Researchers at the U.S. Department of Energy’s Lawrence Berkeley National Laboratory (Berkeley Lab) have designed a new material to make smart windows even smarter. The material is a thin coating of nanocrystals embedded in glass that can dynamically modify sunlight as it passes through a window. Unlike existing technologies, the coating provides selective control over visible light and heat-producing near-infrared (NIR) light, so windows can maximize both energy savings and occupant comfort in a wide range of climates.
“In the US, we spend about a quarter of our total energy on lighting, heating and cooling our buildings,” says Delia Milliron, a chemist at Berkeley Lab’s Molecular Foundry who led this research. “When used as a window coating, our new material can have a major impact on building energy efficiency.”
Milliron is corresponding author on a paper describing the results the journal Nature. The paper is titled, “Tunable near-infrared and visible light transmittance in nanocrystal-in-glass composites,” co-authored by Anna Llordés, Guillermo Garcia, and Jaume Gazquez.
Milliron’s research group is already well known for their smart-window technology that blocks NIR without blocking visible light. The technology hinges on an electrochromic effect, where a small jolt of electricity switches the material between NIR-transmitting and NIR-blocking states. This new work takes their approach to the next level by providing independent control over both visible and NIR light. The innovation was recently recognized with a 2013 R&D 100 Award and the researchers are in the early stages of commercializing their technology.
|From left: Guillermo Garcia, Delia Milliron, and Anna Llordés created a new electrochromic material that can dynamically control transmission of both visible light and near-infrared light, enabling a new generation of smart windows. (Team member Jaume Gazquez not shown). Photo courtesy of Lawrence Berkeley National Laboratory|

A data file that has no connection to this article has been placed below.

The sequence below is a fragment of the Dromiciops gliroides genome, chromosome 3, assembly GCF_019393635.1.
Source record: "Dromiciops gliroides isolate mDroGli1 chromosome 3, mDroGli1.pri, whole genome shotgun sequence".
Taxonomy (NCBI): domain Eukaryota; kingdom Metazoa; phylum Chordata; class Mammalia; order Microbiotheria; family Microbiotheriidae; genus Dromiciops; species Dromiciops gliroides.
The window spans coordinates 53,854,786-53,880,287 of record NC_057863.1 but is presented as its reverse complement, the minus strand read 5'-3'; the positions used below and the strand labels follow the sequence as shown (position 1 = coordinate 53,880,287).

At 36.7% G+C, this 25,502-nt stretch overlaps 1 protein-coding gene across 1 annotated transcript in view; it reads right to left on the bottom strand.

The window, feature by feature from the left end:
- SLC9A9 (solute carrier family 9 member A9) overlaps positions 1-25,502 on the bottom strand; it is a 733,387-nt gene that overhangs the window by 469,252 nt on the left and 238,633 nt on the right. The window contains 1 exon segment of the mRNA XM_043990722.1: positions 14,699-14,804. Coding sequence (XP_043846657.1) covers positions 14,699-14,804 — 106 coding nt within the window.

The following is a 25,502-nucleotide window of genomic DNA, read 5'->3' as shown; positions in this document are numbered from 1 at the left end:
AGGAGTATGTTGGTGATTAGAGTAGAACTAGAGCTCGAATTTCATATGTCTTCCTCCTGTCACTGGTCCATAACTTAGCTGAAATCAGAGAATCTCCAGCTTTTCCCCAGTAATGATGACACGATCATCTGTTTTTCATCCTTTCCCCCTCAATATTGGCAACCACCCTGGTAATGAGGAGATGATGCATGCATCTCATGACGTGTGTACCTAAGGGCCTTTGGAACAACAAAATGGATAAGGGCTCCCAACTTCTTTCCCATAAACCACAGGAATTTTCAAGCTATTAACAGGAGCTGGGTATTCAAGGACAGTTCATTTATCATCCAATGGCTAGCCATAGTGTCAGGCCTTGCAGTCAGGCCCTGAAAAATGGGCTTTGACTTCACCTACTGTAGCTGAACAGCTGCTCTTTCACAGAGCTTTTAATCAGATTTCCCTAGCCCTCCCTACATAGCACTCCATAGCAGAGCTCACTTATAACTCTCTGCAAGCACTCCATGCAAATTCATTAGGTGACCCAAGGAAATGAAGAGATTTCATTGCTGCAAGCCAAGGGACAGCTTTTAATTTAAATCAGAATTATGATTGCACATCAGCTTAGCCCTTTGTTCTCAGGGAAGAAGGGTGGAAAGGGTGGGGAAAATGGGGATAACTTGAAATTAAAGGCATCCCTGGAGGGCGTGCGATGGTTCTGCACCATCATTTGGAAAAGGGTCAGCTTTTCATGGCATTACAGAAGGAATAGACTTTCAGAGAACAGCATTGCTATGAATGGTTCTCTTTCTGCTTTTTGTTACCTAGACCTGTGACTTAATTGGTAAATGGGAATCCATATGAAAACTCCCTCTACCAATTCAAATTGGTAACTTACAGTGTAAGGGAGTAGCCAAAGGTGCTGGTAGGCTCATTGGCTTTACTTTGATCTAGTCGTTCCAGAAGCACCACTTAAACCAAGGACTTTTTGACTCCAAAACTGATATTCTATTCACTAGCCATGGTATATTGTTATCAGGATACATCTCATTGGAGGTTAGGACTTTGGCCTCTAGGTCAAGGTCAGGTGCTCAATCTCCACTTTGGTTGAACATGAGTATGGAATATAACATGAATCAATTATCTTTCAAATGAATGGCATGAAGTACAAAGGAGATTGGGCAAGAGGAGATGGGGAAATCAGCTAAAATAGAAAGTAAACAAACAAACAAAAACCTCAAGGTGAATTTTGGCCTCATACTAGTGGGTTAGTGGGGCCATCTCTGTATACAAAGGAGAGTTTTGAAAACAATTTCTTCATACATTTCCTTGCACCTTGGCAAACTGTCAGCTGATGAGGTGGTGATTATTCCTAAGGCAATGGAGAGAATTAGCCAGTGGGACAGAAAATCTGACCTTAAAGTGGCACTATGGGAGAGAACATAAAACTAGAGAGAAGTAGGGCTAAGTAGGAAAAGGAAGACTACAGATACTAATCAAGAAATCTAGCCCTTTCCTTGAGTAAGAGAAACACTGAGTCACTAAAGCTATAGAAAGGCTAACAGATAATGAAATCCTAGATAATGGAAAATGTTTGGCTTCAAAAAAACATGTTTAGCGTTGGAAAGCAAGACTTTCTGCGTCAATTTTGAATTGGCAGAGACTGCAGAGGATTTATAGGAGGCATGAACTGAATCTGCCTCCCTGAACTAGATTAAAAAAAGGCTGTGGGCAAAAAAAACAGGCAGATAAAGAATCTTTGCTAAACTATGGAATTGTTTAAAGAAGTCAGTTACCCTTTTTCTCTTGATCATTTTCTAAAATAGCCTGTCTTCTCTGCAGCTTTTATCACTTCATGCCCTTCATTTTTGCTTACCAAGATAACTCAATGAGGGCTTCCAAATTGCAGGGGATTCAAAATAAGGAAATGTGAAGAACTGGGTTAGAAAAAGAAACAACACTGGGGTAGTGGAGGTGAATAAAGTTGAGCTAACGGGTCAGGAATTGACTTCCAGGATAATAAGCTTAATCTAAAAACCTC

Independent control over NIR light means that occupants can have natural lighting indoors without unwanted thermal gain, reducing the need for both air-conditioning and artificial lighting. The same window can also be switched to a dark mode, blocking both light and heat, or to a bright, fully transparent mode.
“We’re very excited about the combination of unique optical function with the low-cost and environmentally friendly processing technique,” said Llordés, a project scientist working with Milliron. “That’s what turns this ‘universal smart window’ concept into a promising competitive technology.”
At the heart of their technology is a new “designer” electrochromic material, made from nanocrystals of indium tin oxide embedded in a glassy matrix of niobium oxide. The resulting composite material combines two distinct functionalities—one providing control over visible light and the other, control over NIR—but it is more than the sum of its parts. The researchers found a synergistic interaction in the tiny region where glassy matrix meets nanocrystal that increases the potency of the electrochromic effect, which means they can use thinner coatings without compromising performance. The key is that the way atoms connect across the nanocrystal-glass interface causes a structural rearrangement in the glass matrix. The interaction opens up space inside the glass, allowing charge to move in and out more readily. Beyond electrochromic windows, this discovery suggests new opportunities for battery materials where transport of ions through electrodes can be a challenge.
“From a materials-design perspective, we’ve shown that you can combine very dissimilar materials to create new properties that are not accessible in a homogeneous single phase material, either amorphous or crystalline, by taking nanocrystals and putting them in glass,” says Milliron.
But for Milliron, the research journey is even more satisfying than either basic scientific discovery or technological advances alone.
“The most exciting part has been taking this project all the way from synthesizing a new material, to understanding it in great detail, and finally to realizing a completely new functionality that can have a big impact on technology,” says Milliron. “Taking a materials development project all the way through that process is really quite remarkable. It really speaks to what we can do at Berkeley Lab, where you have access to not just the scientific facilities but also to people who can inform your perspective.”
The work at the Molecular Foundry was supported by the DOE’s Office of Science.